RT Journal Article
SR Electronic
T1 Genetic Associations with Mathematics Tracking and Persistence in Secondary School
JF bioRxiv
FD Cold Spring Harbor Laboratory
SP 598532
DO 10.1101/598532
A1 Harden, K. Paige
A1 Domingue, Benjamin W.
A1 Belsky, Daniel W.
A1 Boardman, Jason D.
A1 Crosnoe, Robert
A1 Malanchini, Margherita
A1 Nivard, Michel
A1 Tucker-Drob, Elliot M.
A1 Mullan Harris, Kathleen
YR 2019
UL http://biorxiv.org/content/early/2019/04/05/598532.abstract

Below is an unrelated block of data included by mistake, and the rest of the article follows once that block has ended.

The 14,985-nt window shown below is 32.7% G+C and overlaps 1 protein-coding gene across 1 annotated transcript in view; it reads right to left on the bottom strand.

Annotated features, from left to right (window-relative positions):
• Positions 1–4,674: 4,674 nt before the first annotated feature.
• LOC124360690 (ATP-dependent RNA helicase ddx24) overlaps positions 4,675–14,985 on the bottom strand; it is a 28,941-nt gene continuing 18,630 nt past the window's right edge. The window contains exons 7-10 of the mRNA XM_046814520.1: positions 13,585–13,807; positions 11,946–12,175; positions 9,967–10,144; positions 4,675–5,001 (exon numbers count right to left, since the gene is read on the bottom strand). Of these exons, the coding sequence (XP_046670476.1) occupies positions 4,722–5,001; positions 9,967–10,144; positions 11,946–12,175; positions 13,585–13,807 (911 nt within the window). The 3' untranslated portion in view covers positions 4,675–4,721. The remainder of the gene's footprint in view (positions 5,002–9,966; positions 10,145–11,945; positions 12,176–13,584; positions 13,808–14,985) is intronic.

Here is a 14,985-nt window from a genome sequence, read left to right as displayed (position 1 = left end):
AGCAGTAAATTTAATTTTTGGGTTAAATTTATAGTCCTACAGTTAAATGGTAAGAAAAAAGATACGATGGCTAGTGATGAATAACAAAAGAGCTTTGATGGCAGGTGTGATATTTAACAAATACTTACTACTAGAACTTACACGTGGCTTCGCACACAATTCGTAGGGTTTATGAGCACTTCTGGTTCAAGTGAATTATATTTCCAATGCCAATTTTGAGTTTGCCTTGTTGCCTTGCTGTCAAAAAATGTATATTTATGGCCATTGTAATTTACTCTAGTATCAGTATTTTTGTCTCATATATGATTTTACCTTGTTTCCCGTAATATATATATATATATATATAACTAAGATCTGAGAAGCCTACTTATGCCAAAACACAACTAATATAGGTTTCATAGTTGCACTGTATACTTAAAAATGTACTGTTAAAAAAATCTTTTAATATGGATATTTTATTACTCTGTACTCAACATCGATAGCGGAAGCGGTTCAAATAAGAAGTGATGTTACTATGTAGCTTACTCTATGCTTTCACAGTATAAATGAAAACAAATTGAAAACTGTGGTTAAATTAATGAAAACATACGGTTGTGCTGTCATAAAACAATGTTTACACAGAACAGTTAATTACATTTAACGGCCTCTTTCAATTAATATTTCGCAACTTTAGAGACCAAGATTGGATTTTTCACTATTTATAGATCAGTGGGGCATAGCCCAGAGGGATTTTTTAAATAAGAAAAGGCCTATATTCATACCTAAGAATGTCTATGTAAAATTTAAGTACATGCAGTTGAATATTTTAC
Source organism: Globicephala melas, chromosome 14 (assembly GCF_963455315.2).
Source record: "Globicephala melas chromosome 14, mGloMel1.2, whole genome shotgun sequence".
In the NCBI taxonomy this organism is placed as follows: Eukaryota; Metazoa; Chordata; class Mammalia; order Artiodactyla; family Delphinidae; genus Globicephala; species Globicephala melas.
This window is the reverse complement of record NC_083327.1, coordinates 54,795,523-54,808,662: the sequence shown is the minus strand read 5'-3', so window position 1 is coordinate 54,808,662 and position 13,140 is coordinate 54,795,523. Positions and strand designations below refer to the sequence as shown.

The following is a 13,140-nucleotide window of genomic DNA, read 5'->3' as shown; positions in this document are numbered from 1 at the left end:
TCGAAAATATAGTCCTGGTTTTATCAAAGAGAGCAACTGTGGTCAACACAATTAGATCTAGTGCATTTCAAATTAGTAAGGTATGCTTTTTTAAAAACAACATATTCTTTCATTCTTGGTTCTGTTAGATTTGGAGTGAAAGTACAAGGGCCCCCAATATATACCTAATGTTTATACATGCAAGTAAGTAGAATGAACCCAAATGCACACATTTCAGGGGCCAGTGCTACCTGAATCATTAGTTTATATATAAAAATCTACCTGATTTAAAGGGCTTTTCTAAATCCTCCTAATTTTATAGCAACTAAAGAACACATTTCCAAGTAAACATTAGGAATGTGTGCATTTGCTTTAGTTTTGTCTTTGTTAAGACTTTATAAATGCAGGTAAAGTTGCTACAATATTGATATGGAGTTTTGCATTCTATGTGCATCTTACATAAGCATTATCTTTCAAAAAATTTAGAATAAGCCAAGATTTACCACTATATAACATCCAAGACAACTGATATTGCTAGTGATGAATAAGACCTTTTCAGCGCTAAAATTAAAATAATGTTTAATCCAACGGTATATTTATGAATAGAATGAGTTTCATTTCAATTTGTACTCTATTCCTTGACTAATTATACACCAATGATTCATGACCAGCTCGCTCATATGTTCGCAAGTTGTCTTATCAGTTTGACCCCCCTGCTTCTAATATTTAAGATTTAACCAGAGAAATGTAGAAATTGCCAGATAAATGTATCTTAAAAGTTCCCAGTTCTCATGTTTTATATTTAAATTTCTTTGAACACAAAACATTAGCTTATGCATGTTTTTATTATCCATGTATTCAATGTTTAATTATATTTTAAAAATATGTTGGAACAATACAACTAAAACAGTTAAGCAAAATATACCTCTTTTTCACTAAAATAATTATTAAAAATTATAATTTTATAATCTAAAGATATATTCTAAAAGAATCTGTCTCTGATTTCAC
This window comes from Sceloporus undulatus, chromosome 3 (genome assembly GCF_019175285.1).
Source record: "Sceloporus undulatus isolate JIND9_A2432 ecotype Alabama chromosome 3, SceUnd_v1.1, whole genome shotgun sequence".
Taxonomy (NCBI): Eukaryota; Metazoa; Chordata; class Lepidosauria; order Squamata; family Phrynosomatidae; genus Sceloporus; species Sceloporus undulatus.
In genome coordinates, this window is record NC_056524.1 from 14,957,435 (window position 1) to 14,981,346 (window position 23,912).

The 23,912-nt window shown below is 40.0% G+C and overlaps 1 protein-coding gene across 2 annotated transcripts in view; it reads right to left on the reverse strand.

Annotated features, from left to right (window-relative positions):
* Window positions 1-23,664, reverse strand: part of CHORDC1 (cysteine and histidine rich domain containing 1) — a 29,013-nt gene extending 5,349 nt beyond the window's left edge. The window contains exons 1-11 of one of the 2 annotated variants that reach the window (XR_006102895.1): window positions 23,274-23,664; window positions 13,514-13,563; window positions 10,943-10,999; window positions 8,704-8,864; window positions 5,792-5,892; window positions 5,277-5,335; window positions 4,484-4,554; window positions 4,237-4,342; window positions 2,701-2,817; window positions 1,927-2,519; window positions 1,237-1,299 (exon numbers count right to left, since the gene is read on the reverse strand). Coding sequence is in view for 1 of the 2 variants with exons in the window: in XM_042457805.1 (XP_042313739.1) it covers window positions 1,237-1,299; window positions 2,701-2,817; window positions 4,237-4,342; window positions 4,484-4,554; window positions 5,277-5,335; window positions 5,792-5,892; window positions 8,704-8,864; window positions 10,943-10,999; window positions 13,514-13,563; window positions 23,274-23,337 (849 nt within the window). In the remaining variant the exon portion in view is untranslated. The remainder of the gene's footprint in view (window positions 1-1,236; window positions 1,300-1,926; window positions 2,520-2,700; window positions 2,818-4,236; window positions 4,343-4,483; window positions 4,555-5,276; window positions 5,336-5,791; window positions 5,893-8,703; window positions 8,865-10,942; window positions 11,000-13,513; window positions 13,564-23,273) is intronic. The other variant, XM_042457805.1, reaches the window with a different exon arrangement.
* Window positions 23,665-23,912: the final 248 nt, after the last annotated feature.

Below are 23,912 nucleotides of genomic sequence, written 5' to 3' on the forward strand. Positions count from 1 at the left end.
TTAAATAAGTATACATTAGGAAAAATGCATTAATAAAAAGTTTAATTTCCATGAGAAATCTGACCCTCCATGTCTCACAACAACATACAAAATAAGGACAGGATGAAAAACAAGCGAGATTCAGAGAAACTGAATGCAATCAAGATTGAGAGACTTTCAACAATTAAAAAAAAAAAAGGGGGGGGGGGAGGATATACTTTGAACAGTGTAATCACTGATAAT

AB Maximizing the flow of students through the science, technology, engineering, and math (STEM) pipeline is important to promoting human capital development and reducing economic inequality1. A critical juncture in the STEM pipeline is the highly-cumulative sequence of secondary school math courses2–5. Students from disadvantaged schools are less likely to complete advanced math courses, but debate continues about why6,7. Here, we address this question using student polygenic scores, which are DNA-based indicators of propensity to succeed in education8. We integrated genetic and official school transcript data from over 3,000 European-ancestry students from U.S. high schools. We used polygenic scores as a molecular tracer to understand how the flow of students through the high school math pipeline differs in socioeconomically advantaged versus disadvantaged schools. Students with higher education polygenic scores were tracked to more advanced math already at the beginning of high school and persisted in math for more years. Molecular tracer analyses revealed that the dynamics of the math pipeline differed by school advantage. Compared to disadvantaged schools, advantaged schools tracked more students with high polygenic scores into advanced math classes at the start of high school, and they buffered students with low polygenic scores from dropping out of math. Across all schools, even students with exceptional polygenic scores (top 2%) were unlikely to take the most advanced math classes, suggesting substantial room for improvement in the development of potential STEM talent. These results link new molecular genetic discoveries to a common target of educational-policy reforms.